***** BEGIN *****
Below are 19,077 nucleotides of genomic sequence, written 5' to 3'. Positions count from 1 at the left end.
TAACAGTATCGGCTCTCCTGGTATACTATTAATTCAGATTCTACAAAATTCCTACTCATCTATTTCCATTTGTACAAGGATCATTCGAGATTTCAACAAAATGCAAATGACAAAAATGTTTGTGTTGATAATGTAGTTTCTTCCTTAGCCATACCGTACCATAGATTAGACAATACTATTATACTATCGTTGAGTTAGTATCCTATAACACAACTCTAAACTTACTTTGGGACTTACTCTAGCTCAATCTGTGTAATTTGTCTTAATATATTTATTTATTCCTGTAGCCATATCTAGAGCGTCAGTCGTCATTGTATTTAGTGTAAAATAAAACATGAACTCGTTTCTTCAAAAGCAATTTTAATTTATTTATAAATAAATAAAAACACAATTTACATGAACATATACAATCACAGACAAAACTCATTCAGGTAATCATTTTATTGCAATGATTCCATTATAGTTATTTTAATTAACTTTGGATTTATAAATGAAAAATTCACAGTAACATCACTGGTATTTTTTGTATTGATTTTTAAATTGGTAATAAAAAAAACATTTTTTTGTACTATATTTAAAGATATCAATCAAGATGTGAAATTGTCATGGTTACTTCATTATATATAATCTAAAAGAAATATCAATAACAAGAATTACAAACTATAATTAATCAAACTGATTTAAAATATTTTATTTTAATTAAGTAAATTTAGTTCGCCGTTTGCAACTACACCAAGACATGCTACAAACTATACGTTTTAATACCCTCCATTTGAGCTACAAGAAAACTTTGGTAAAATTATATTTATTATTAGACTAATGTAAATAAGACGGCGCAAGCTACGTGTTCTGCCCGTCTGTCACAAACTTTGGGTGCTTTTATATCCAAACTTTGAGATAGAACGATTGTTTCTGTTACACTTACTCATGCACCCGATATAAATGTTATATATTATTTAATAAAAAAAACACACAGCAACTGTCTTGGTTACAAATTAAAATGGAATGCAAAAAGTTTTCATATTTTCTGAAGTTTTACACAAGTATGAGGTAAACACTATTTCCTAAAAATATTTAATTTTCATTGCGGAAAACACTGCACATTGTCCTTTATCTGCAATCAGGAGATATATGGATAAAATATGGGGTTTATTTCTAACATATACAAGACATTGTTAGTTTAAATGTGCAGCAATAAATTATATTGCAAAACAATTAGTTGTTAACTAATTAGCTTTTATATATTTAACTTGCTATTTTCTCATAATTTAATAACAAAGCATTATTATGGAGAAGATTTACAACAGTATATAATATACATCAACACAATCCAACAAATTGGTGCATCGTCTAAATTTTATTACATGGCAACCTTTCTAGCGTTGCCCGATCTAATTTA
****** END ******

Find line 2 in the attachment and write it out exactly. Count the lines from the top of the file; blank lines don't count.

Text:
TAACAGTATCGGCTCTCCTGGTATACTATTAATTCAGATTCTACAAAATTCCTACTCATCTATTTCCATTTGTACAAGGATCATTCGAGATTTCAACAAAATGCAAATGACAAAAATGTTTGTGTTGATAATGTAGTTTCTTCCTTAGCCATACCGTACCATAGATTAGACAATACTATTATACTATCGTTGAGTTAGTATCCTATAACACAACTCTAAACTTACTTTGGGACTTACTCTAGCTCAATCTGTGTAATTTGTCTTAATATATTTATTTATTCCTGTAGCCATATCTAGAGCGTCAGTCGTCATTGTATTTAGTGTAAAATAAAACATGAACTCGTTTCTTCAAAAGCAATTTTAATTTATTTATAAATAAATAAAAACACAATTTACATGAACATATACAATCACAGACAAAACTCATTCAGGTAATCATTTTATTGCAATGATTCCATTATAGTTATTTTAATTAACTTTGGATTTATAAATGAAAAATTCACAGTAACATCACTGGTATTTTTTGTATTGATTTTTAAATTGGTAATAAAAAAAACATTTTTTTGTACTATATTTAAAGATATCAATCAAGATGTGAAATTGTCATGGTTACTTCATTATATATAATCTAAAAGAAATATCAATAACAAGAATTACAAACTATAATTAATCAAACTGATTTAAAATATTTTATTTTAATTAAGTAAATTTAGTTCGCCGTTTGCAACTACACCAAGACATGCTACAAACTATACGTTTTAATACCCTCCATTTGAGCTACAAGAAAACTTTGGTAAAATTATATTTATTATTAGACTAATGTAAATAAGACGGCGCAAGCTACGTGTTCTGCCCGTCTGTCACAAACTTTGGGTGCTTTTATATCCAAACTTTGAGATAGAACGATTGTTTCTGTTACACTTACTCATGCACCCGATATAAATGTTATATATTATTTAATAAAAAAAACACACAGCAACTGTCTTGGTTACAAATTAAAATGGAATGCAAAAAGTTTTCATATTTTCTGAAGTTTTACACAAGTATGAGGTAAACACTATTTCCTAAAAATATTTAATTTTCATTGCGGAAAACACTGCACATTGTCCTTTATCTGCAATCAGGAGATATATGGATAAAATATGGGGTTTATTTCTAACATATACAAGACATTGTTAGTTTAAATGTGCAGCAATAAATTATATTGCAAAACAATTAGTTGTTAACTAATTAGCTTTTATATATTTAACTTGCTATTTTCTCATAATTTAATAACAAAGCATTATTATGGAGAAGATTTACAACAGTATATAATATACATCAACACAATCCAACAAATTGGTGCATCGTCTAAATTTTATTACATGGCAACCTTTCTAGCGTTGCCCGATCTAATTTA